WAMU 88.5 : The Diane Rehm Show

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Politics, Policy And The National Labor Relations Board

America in the early 1930s was the scene of widespread labor unrest. Several prominent strikes erupted in violence and threatened the struggling economy. Then in 1935, Congress passed the National Labor Relations Act. The new law guaranteed workers the right to organize and bargain collectively. For decades, the NLRB functioned as a middle ground between labor and business. But recessions and globalization led to calls by some conservatives to defund the agency. Supporters argue the NLRB is the only agency that protects workers’ rights. Diane and guests discuss politics, policy-making and the NLRB.

NPR

Hunger Games: College Athletes Make Play For Collective Bargaining

The NCAA council approved new rules allowing student athletes unlimited snacks and meals after a star athlete complained about his hunger. But student advocates say they're still waiting to unionize.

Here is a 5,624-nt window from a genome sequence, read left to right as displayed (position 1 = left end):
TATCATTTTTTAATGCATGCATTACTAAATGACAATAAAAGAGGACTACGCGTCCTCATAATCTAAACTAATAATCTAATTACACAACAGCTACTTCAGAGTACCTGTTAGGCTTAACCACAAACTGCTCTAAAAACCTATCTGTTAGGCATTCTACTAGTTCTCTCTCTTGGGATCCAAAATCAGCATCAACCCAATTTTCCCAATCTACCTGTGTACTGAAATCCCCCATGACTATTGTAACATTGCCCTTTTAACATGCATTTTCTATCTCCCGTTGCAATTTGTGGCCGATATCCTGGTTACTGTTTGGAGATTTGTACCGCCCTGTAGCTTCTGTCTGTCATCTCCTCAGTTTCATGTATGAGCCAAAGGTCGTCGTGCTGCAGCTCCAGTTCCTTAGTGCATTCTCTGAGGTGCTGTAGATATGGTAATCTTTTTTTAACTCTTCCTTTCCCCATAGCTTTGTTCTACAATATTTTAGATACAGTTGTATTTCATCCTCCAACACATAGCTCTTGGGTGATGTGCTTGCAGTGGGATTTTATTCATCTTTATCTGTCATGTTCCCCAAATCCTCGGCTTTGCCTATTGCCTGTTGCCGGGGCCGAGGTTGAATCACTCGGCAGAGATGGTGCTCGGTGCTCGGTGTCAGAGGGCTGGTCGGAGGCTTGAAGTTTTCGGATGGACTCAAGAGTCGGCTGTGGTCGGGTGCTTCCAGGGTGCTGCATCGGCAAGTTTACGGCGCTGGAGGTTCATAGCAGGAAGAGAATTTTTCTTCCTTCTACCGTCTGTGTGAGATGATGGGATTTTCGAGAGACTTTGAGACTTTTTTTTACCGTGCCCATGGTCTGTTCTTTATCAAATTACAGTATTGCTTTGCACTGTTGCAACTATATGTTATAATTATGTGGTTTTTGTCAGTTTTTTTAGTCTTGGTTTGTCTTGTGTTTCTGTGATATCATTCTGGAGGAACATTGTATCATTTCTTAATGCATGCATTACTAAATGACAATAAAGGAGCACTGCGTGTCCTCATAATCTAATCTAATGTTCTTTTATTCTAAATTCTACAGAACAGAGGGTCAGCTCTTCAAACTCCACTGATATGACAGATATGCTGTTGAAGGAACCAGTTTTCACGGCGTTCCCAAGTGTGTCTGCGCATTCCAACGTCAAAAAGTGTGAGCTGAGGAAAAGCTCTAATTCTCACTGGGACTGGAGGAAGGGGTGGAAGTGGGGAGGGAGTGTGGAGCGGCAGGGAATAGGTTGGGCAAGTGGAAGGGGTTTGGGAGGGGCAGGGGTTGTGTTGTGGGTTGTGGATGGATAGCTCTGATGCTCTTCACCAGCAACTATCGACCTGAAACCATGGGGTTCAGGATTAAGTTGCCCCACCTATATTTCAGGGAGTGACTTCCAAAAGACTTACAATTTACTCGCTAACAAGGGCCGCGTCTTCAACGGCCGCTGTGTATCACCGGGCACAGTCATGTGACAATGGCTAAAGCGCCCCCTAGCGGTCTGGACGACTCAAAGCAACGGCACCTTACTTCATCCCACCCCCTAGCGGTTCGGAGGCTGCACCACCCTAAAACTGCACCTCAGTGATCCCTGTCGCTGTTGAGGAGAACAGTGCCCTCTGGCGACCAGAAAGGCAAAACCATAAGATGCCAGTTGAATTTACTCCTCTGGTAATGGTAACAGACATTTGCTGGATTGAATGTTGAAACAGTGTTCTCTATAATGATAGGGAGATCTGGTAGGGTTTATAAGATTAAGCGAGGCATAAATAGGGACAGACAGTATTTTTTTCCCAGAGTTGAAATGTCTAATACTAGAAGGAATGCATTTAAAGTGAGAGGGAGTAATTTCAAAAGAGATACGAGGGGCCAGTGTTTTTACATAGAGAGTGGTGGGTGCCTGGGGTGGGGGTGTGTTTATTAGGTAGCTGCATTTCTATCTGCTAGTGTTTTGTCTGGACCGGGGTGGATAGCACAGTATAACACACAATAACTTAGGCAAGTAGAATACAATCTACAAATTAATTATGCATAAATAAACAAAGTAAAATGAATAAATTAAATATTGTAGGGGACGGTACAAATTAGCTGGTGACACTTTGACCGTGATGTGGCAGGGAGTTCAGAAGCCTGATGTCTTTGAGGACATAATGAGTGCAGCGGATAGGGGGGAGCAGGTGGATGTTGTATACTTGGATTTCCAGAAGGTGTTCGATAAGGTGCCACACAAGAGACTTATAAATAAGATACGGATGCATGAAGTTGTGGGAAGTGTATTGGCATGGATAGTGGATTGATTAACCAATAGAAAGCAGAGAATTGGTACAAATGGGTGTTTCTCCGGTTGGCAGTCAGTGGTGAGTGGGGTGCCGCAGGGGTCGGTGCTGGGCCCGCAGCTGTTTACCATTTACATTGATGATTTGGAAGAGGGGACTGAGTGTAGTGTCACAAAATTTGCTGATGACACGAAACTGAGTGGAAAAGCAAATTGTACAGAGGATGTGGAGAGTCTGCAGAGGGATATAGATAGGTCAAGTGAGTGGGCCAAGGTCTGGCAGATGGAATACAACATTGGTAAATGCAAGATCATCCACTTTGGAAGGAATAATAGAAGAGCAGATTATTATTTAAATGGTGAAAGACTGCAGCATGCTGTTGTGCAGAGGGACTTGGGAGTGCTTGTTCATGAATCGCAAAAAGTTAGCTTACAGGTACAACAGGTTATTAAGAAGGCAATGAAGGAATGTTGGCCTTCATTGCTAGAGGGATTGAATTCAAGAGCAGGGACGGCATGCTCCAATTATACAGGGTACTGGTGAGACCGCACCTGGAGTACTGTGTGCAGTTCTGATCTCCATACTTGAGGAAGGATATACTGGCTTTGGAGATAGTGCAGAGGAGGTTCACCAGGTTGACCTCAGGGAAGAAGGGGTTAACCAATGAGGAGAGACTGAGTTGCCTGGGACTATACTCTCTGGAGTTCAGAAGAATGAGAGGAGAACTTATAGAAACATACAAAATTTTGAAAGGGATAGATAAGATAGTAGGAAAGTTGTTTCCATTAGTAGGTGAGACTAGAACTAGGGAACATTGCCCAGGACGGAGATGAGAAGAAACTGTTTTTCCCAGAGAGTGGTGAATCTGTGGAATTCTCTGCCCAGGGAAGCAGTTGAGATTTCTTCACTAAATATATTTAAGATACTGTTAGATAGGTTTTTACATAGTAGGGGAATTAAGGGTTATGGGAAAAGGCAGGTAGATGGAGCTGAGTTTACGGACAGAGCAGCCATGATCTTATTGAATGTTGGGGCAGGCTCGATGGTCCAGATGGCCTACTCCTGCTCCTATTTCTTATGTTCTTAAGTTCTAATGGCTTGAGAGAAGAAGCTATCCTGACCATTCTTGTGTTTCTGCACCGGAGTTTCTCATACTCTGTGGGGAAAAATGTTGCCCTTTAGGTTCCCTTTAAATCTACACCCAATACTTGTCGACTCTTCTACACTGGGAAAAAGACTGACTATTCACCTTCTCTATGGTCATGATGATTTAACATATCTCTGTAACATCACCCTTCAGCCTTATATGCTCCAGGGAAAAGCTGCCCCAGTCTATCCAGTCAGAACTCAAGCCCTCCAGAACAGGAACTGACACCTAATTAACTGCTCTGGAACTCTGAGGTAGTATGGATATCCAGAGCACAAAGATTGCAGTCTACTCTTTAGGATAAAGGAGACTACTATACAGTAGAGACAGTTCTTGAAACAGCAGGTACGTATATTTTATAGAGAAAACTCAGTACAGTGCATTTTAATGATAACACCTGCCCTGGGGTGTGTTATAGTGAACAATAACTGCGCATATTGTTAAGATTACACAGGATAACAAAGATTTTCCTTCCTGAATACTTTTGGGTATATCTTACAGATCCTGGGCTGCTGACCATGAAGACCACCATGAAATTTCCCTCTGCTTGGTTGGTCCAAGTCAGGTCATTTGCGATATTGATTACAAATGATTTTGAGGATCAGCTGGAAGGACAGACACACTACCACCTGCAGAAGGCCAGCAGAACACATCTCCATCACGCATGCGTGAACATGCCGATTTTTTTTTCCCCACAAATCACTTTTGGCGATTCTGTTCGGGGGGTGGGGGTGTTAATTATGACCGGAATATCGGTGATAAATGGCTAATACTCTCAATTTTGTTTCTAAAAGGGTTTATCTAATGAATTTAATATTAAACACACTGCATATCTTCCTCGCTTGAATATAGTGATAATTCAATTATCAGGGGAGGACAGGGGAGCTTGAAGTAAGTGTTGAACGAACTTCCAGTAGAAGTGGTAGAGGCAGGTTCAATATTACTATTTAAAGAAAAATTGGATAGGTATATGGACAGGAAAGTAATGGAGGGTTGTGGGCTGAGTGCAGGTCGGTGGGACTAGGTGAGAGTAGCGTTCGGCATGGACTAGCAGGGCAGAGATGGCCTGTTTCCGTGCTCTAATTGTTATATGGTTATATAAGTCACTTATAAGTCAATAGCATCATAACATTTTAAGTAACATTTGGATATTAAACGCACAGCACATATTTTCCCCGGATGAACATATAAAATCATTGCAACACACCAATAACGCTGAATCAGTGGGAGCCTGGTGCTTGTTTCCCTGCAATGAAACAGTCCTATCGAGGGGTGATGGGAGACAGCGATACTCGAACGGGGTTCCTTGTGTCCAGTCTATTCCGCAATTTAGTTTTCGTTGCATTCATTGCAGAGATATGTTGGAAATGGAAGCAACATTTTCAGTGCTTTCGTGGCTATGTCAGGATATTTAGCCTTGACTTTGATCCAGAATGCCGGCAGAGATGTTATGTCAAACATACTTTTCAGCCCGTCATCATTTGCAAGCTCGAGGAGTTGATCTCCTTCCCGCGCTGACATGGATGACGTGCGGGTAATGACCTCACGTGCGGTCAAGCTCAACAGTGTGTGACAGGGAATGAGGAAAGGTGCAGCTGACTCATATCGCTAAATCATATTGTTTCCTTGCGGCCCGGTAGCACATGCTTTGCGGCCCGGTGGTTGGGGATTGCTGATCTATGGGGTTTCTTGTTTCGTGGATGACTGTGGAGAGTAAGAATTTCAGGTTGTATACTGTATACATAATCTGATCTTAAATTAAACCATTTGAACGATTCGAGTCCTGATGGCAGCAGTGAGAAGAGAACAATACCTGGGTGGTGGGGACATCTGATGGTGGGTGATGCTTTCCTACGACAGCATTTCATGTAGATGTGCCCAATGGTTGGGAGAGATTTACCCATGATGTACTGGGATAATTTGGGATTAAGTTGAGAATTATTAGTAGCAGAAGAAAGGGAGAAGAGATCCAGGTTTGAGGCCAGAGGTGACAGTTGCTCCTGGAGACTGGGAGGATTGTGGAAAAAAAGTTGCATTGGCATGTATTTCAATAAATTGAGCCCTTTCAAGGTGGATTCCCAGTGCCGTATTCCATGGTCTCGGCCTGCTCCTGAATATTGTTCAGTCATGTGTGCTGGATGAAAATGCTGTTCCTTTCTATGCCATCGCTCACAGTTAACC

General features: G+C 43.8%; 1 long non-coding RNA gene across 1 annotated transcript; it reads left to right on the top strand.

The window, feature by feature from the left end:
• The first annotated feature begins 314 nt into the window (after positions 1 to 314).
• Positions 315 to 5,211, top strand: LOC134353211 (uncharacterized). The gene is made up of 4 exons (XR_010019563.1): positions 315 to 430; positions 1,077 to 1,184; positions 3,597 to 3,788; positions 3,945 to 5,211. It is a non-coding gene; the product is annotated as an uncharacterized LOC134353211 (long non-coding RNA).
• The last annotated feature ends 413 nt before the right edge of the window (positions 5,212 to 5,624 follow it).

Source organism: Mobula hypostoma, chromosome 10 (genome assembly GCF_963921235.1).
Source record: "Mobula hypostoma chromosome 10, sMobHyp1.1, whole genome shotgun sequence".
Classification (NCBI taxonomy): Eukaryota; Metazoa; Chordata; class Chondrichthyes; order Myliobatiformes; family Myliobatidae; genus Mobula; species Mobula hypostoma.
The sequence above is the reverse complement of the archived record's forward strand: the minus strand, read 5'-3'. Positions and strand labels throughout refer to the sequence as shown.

NPR

Lead Poisoning Nightmare In Nigeria May Be Easing

Four years ago, hundreds of children died, exposed to lead dust that was everywhere, created in a rush to process ore for gold. Nigeria's finding its own path to curb that dust — and save kids.
NPR

Rand Paul Bids To Loosen Democratic Hold On African-American Vote

Sen. Rand Paul of Kentucky, a top 2016 GOP presidential prospect, is stirring curiosity among black leaders for his outreach efforts and activism in reforming mandatory sentencing laws.
NPR

Library Of Congress, How Could You Forget Run-D.M.C?

The Library of Congress recently added 25 new recordings to its National Recording Registry, but none of them were hip-hop or rap songs. Did it miss a beat?

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